Indian Institute of Science Education and Research (IISER), Bhopal, INDIA
Correlating Assembly Mechanisms with Functional Regulation of the Human Mitochondrial Protein Import Channel
Host: N. Bhavesh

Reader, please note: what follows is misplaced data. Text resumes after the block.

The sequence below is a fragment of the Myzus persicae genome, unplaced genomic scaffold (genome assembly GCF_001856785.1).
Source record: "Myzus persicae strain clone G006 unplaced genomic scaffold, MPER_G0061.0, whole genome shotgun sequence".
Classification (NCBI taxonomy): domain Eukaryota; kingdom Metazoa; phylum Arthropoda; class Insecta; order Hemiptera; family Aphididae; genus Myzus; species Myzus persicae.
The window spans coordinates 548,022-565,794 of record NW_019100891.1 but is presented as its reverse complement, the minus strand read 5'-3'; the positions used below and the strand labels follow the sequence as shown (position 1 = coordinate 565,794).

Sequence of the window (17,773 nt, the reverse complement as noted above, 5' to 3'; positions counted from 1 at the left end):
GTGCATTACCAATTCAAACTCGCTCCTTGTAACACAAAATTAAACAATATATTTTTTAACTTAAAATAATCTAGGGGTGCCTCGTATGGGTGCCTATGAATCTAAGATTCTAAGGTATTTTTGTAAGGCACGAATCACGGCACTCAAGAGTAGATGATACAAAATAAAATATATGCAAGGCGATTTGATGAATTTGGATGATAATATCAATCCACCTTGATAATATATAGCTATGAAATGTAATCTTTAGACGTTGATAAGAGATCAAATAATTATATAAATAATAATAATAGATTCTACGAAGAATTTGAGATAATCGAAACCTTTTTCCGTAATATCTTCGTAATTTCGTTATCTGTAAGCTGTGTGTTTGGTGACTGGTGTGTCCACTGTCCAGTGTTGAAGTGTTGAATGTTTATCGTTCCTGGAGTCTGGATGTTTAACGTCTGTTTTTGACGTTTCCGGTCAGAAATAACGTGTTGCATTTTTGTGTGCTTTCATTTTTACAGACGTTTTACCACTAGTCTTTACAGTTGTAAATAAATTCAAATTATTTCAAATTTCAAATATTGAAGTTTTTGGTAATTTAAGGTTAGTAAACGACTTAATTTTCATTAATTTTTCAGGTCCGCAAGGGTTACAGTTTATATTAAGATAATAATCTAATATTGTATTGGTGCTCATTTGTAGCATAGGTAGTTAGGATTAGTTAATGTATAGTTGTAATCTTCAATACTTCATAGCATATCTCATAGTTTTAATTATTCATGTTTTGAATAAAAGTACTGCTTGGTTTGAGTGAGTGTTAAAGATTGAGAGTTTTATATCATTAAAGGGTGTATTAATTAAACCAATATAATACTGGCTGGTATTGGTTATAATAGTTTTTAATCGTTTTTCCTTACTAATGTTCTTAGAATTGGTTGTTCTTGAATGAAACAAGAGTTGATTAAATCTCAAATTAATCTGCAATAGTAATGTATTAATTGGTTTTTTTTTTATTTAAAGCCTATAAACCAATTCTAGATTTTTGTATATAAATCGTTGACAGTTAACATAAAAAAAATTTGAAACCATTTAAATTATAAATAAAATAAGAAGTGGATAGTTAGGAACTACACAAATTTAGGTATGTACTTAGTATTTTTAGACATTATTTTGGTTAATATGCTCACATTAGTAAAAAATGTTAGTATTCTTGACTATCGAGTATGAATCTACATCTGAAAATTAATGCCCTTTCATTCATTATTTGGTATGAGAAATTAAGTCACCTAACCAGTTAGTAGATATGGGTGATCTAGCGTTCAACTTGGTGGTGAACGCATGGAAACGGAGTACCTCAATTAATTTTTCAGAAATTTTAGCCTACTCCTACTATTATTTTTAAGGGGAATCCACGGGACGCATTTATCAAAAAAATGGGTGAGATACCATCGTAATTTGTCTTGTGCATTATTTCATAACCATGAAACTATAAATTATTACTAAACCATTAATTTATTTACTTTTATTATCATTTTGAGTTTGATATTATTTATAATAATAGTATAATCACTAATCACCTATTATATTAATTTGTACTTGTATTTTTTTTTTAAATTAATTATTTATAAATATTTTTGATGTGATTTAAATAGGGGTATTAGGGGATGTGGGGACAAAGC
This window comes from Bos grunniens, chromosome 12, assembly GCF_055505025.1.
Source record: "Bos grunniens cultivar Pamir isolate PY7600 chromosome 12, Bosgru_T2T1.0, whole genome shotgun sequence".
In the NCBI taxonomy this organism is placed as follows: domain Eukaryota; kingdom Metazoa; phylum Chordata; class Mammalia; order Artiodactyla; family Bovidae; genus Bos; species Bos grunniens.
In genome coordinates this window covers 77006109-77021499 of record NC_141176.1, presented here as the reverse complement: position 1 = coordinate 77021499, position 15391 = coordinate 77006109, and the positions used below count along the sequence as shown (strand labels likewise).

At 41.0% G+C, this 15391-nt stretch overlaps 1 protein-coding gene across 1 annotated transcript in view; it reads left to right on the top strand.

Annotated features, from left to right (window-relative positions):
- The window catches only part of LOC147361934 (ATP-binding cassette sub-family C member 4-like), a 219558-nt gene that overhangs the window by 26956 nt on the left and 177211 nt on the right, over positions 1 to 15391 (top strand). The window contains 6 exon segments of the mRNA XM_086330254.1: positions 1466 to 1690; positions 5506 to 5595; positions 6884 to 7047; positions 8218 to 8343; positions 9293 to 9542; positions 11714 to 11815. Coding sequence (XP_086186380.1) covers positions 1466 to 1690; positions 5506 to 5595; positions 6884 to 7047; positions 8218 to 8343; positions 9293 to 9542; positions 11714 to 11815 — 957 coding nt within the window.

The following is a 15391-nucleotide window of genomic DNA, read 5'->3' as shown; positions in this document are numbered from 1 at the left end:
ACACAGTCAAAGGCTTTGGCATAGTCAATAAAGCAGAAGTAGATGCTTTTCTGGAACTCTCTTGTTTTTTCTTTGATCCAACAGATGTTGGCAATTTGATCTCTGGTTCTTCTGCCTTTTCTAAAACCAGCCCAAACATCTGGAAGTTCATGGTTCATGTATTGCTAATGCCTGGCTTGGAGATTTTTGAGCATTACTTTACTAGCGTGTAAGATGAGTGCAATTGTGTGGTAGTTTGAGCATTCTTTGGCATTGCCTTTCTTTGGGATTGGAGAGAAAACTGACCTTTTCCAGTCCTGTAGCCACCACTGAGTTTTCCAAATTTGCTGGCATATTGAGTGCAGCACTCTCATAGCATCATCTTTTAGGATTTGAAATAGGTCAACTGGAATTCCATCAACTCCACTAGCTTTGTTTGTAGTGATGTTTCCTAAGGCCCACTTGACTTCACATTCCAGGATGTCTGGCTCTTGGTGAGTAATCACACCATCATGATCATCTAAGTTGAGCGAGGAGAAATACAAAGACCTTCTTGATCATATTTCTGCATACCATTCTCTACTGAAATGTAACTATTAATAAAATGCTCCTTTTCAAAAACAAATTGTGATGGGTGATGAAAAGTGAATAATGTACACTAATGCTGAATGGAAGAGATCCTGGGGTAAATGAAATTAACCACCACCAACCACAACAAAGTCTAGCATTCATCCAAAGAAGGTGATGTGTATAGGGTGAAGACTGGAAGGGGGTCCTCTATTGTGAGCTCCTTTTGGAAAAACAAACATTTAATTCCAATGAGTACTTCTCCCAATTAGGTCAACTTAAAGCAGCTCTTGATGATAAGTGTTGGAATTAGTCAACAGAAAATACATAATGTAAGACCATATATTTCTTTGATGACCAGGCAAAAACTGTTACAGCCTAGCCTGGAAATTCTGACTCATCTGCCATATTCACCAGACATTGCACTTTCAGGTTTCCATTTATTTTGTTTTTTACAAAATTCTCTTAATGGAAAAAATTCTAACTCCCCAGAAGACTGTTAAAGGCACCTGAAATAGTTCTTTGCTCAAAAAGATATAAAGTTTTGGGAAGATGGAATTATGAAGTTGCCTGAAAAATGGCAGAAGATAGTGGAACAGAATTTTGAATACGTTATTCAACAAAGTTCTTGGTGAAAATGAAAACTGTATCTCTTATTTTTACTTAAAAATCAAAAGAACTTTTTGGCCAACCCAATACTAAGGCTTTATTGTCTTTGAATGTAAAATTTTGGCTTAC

Nearly all mitochondrial proteins are generated cytosolically, and imported to various mitochondrial compartments by the Translocase complex of the Outer Mitochondrial Membrane (TOM). The core import protein, Tom40, is a structurally unique 19–stranded transmembrane β-barrel that hetero-oligomerizes with the smaller TOM subunits to form the functional TOM complex in the outer mitochondrial membrane (OMM). Tom40 is indispensable for mitochondrial biogenesis and mitostasis. Structural and functional studies with yeast TOM, combined with dysfunctional protein variants identified in various neurodegenerative diseases and cancers, have provided basic insights on how Tom40 is organized in the OMM, and has allowed for potential substrate import pathways to be identified. Yet, our limited understanding of the structural energetics, function, and regulation of this essential protein has hindered its use as therapeutics for mitochondrial disorders. For example, Tom40 is implicated in the misimport of α-synuclein, and the onset of neurodegenerative states. Understanding Tom40 assembly and identifying its molecular regulators will facilitate the discovery of drugs that target and modulate its function in vivo. Here, we combine ultrafast measurements of human Tom40 folding pathways, with single molecule studies of its function. Additionally, we identify thermodynamic elements that facilitate the correct assembly of this protein in membrana. We find that Tom40 assembles through parallel pathways with structured transition states that show folded C-terminal β-strands and an unfolded N-terminal region. Our proposed assembly mechanism correlates surprisingly well with the chaperone–assisted in vivo folding, revealing that Tom40 β-barrel folding pathway is coded in its primary sequence, and that the membrane chaperones serve merely as guides for directed C-to-N β-barrel folding. The C-terminal strands additionally serve as post-folding anchors for Tom40, and correlate well with interactomes mapped in vivo with the smaller TOM subunits. We also identify that residues with thermodynamically lowered stability are retained for Tom40 function and β-barrel malleability in vivo for efficient substrate import. Our findings provide the first folding–stability–function correlation of this essential human channel, opening avenues for identifying Tom40 target sites for designed peptidomimetics that bind and modulate Tom40 function and prevent α-synuclein misimport.
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